Top positive review
The Dimming of Fortunes
on 24 November 2013
Jay McInerney's novel is one of those works which has a setting so firmly set in the eighties you can almost feel shoulder pads growing on your shoulders as you enter the lives of 30ish power yuppie couple, Russell and Corinne Calloway. Although it was published in the early nineties, the story takes place in 1987. There is a kind of retro-chic vibe to reading about Wall Street in Lower Manhattan right before its dramatic crash that same year, in tandem with the downward spiral of the Calloways, the prematurely jaded urbanites who have not entirely left behind their heady drugs-n-booze filled college days.
The Calloways are Hollywoodishly-attractive - Corinne is a runway model-thin blonde stock broker struggling to leave behind her eating disorder. Russell, a would-be-poet who inevitably gave up his literary aspirations and `settled' for a more corporate position as a promising junior editor at the esteemed publishing firm, which he eventually tries to buy over with the help of a shady mafia boss-like player in the industry, Bernie Melman. Russell still retains traces of his manchild persona, but is fast approaching the use-by-date for clumsy oafish cuteness (his nickname is `Crash Calloway' and Corinne knowingly alludes to this lost of appeal when relating to their friend Washington, that he had been crashing less into things these days). Washington leads another story arc that deals with the woes of being black in corporate America. McInerney somewhat succeeds to this end, if only he hadn't made Washington exhibit all the custom shenanigans that ironically make him the very stereotype that McInerney seems to be protesting.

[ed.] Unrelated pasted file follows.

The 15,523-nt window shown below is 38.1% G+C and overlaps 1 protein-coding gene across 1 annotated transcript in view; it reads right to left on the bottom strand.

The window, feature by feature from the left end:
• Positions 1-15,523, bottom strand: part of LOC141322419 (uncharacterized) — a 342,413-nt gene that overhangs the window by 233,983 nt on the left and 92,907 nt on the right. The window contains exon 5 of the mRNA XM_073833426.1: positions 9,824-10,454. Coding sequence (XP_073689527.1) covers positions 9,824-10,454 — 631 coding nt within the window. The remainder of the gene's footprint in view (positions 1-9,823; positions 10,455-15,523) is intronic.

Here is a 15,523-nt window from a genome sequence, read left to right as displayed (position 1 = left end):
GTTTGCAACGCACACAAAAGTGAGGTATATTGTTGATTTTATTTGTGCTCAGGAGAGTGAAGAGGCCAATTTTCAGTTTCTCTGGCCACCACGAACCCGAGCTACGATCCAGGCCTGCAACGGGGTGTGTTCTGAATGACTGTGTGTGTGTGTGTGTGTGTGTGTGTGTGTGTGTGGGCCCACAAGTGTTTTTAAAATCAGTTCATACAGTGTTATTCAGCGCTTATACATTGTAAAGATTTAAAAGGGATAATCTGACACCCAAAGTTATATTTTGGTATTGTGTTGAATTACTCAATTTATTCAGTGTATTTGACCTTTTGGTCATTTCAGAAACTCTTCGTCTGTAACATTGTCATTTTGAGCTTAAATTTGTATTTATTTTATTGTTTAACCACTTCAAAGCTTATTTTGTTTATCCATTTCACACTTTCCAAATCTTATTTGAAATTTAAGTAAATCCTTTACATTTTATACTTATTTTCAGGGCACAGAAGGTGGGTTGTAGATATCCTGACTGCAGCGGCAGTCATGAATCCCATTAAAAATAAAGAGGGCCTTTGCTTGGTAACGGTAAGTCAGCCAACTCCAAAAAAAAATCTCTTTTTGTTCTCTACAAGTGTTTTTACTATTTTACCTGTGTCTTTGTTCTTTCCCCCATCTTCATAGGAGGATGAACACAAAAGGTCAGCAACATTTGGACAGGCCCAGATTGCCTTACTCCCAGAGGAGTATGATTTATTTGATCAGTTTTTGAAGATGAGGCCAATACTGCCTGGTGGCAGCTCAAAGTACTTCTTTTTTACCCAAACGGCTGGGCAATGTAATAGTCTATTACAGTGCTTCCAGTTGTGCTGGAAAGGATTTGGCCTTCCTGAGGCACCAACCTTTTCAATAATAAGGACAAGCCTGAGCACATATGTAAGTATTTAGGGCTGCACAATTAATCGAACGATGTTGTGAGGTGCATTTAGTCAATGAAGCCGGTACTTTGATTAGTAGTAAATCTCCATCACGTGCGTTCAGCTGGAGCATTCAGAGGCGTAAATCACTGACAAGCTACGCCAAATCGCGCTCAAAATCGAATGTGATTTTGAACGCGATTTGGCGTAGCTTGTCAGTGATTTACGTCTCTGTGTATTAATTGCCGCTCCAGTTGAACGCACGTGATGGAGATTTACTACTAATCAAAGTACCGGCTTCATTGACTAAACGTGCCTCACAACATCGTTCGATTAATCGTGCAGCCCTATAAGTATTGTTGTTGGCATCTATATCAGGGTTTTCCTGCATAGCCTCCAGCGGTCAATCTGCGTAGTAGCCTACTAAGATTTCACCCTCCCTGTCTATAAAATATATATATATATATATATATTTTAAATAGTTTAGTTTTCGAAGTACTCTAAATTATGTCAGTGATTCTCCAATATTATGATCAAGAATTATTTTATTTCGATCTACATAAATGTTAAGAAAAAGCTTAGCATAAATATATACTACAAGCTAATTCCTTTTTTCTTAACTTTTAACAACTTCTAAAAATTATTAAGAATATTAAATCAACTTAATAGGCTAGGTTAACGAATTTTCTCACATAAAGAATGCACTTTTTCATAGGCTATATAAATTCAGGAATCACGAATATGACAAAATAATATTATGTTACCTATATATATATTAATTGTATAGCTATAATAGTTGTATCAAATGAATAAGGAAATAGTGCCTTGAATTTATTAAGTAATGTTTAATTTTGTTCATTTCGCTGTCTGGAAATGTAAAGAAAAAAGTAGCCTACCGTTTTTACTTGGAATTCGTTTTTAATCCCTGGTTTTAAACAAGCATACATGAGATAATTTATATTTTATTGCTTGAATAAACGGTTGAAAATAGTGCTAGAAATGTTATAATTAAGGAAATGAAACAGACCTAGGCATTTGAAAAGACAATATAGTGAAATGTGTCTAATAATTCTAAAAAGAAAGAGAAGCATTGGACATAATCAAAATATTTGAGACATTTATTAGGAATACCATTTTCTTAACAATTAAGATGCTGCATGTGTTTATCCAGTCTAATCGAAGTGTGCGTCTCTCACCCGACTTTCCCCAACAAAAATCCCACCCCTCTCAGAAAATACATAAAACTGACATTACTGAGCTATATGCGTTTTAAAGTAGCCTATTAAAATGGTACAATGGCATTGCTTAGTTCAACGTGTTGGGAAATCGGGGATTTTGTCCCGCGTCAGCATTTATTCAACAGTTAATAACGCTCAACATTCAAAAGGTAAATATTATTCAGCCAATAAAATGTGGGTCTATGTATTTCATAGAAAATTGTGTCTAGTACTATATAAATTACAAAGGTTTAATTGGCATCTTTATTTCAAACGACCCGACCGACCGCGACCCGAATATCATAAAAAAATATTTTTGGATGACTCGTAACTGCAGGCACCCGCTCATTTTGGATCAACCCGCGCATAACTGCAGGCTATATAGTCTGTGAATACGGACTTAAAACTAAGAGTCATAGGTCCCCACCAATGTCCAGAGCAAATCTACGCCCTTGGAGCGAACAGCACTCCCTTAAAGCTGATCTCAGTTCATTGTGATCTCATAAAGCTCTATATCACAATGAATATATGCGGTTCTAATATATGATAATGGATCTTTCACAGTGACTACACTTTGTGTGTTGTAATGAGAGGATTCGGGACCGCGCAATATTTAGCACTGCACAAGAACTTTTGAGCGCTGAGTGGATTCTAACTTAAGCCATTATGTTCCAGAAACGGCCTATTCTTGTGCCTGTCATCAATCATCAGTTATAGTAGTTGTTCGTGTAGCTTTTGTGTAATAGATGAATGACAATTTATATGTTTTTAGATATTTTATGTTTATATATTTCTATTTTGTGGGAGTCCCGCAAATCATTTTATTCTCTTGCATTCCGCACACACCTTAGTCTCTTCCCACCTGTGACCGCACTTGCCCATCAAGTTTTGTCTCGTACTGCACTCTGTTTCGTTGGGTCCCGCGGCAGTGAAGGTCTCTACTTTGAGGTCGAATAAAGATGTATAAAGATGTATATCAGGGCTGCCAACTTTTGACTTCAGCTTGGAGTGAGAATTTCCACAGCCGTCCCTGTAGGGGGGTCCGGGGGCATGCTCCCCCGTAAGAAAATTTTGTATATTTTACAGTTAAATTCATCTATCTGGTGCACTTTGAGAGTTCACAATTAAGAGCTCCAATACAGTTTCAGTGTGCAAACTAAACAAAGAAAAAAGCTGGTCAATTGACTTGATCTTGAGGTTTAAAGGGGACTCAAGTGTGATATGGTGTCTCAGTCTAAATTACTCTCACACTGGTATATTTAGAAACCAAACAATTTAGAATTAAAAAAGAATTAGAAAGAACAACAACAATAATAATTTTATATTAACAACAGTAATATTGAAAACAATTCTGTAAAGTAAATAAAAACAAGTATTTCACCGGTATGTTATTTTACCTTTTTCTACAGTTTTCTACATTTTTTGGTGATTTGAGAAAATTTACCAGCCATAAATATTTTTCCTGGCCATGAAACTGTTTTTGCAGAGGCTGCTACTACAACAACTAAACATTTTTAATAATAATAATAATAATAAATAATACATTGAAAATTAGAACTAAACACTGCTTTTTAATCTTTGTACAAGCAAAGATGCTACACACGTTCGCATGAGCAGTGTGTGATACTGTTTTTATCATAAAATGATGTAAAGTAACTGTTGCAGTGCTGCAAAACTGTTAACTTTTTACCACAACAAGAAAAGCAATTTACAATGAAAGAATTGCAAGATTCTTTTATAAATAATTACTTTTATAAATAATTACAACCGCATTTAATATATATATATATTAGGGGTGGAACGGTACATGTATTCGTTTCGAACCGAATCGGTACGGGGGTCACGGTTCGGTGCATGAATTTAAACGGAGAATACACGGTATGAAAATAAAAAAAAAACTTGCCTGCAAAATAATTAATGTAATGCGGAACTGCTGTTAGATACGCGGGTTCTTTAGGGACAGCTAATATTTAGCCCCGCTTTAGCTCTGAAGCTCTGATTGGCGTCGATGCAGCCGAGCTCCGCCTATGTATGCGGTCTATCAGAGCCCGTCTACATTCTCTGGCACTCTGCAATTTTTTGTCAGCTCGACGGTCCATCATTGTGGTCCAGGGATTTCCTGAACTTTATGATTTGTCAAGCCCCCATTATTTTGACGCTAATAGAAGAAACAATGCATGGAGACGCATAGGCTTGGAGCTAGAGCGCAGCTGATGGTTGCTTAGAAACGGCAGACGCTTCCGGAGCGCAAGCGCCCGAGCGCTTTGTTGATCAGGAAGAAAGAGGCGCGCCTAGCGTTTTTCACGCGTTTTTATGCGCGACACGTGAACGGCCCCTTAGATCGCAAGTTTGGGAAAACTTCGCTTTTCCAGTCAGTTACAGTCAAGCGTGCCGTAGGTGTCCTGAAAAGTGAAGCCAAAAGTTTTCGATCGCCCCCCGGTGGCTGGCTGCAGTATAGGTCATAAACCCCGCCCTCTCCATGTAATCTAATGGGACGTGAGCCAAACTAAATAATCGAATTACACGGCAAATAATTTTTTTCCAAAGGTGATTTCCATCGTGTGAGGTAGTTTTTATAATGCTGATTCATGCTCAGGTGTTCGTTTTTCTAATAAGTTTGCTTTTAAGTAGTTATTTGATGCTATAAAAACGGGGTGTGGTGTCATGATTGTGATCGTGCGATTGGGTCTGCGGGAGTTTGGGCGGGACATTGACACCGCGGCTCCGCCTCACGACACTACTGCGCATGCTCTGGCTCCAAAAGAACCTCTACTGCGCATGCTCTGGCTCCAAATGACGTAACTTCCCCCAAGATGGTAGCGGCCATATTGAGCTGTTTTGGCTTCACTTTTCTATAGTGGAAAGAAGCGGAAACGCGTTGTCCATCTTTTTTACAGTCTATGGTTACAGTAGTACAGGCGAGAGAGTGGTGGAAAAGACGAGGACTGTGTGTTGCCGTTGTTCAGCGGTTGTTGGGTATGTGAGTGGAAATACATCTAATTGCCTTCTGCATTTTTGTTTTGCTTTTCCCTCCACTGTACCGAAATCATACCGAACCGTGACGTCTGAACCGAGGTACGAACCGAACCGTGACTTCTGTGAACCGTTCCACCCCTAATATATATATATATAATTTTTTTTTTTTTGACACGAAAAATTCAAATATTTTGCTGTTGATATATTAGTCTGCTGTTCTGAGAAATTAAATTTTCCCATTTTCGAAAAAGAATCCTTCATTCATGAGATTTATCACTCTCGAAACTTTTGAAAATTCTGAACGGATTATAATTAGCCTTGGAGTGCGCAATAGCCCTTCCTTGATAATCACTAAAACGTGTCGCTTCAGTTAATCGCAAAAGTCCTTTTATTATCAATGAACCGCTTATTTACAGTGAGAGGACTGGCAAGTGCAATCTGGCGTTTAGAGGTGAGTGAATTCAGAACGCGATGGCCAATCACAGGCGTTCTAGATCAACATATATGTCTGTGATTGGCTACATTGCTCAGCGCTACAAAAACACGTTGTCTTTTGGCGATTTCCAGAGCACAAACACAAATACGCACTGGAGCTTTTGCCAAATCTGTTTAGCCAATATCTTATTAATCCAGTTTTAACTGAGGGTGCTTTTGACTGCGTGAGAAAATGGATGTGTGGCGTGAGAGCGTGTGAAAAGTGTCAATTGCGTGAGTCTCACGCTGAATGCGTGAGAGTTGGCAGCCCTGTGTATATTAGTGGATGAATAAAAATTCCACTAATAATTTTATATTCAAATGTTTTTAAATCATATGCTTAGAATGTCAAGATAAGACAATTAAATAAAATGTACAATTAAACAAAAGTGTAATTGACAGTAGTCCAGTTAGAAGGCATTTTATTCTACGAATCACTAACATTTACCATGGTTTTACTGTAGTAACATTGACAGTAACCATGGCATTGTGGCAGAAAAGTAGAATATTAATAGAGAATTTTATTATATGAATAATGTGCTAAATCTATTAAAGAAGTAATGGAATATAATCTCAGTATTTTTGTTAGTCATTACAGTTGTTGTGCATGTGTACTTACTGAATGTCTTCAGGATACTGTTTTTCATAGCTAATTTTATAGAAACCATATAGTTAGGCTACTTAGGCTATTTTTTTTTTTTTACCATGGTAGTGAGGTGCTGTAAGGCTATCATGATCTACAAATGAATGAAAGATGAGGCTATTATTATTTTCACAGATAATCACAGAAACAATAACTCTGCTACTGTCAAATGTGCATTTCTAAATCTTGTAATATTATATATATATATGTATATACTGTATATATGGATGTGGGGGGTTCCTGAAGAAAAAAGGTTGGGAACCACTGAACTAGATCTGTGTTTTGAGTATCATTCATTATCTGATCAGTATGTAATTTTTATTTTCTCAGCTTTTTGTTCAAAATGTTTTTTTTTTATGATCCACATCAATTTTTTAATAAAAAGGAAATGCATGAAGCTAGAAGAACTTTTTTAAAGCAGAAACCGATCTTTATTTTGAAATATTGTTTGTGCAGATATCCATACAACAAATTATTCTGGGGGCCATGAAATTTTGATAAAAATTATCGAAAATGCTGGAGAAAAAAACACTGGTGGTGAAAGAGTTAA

But in case the reader misreads the Calloways as mere caricatures of the opportunistic and excessive eighties, McInerney frames the introduction through (we later find out) the eyes of Jeff, their writer friend, in danger of becoming a one-hit wonder in the literary world, and recovering at rehab. Jeff, qualifies his ambivalent view of them as such: "Begin with an individual and you'll find you've got nothing but ambiguity and compassion: if you intend violence, stick with the type." McInerney fashions Corinne as a somewhat a redemptive figure. While retaining her grip on the gritty reality of New York and its ways, she volunteers at a soup kitchen downtown, but ultimately her view of the underprivileged is still rose-tinted, despite her nobler intentions, as she finds out later in the novel when encountering personal violence. She acts as the voice of conscience, though unsuccessfully, to Russell, whom we see gets drawn into the lure of power and money, even as she backs away from it. Corinne could potentially be an effective character, but she too, is too weak, and eventually succumbs to the trappings of various trademark flailing, betrayed female characters on the verge of a meltdown. In other words, she retreats into her shell and lets her demons take over as Russell flounders.
In a way, having read McInerney's later book about the Calloways circa 9/11 "The Good Life", in which Corinne takes centrestage as a middle-aged woman fighting infidelity, before this novel, may have skewed my impressions of characters and storylines, but it also gives me a feeling of pathos towards these failed characters and their private dramas. As is seen in his other novels, McInerney's prose is sharp and clean, and befitting the brusque and fast-paced life in the city.